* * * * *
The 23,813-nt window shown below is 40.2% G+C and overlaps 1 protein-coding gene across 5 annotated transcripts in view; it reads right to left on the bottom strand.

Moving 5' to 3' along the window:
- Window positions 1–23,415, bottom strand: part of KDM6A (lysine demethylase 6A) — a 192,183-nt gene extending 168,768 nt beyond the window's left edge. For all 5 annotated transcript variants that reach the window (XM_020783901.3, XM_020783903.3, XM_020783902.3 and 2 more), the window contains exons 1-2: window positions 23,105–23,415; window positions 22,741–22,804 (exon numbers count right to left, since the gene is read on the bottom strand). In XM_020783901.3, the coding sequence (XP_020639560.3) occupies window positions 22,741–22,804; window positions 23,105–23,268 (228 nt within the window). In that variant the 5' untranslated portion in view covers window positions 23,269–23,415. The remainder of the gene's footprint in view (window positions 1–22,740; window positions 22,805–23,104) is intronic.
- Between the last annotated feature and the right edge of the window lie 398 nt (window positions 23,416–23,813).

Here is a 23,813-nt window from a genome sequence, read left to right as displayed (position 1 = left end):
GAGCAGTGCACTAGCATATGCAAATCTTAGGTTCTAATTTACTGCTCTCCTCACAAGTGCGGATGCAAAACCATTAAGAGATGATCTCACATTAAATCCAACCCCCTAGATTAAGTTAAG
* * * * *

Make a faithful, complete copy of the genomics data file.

The 23,813-nt window shown below is 40.2% G+C and overlaps 1 protein-coding gene across 5 annotated transcripts in view; it reads right to left on the bottom strand.

Moving 5' to 3' along the window:
- Window positions 1–23,415, bottom strand: part of KDM6A (lysine demethylase 6A) — a 192,183-nt gene extending 168,768 nt beyond the window's left edge. For all 5 annotated transcript variants that reach the window (XM_020783901.3, XM_020783903.3, XM_020783902.3 and 2 more), the window contains exons 1-2: window positions 23,105–23,415; window positions 22,741–22,804 (exon numbers count right to left, since the gene is read on the bottom strand). In XM_020783901.3, the coding sequence (XP_020639560.3) occupies window positions 22,741–22,804; window positions 23,105–23,268 (228 nt within the window). In that variant the 5' untranslated portion in view covers window positions 23,269–23,415. The remainder of the gene's footprint in view (window positions 1–22,740; window positions 22,805–23,104) is intronic.
- Between the last annotated feature and the right edge of the window lie 398 nt (window positions 23,416–23,813).

Here is a 23,813-nt window from a genome sequence, read left to right as displayed (position 1 = left end):
GAGCAGTGCACTAGCATATGCAAATCTTAGGTTCTAATTTACTGCTCTCCTCACAAGTGCGGATGCAAAACCATTAAGAGATGATCTCACATTAAATCCAACCCCCTAGATTAAGTTAAG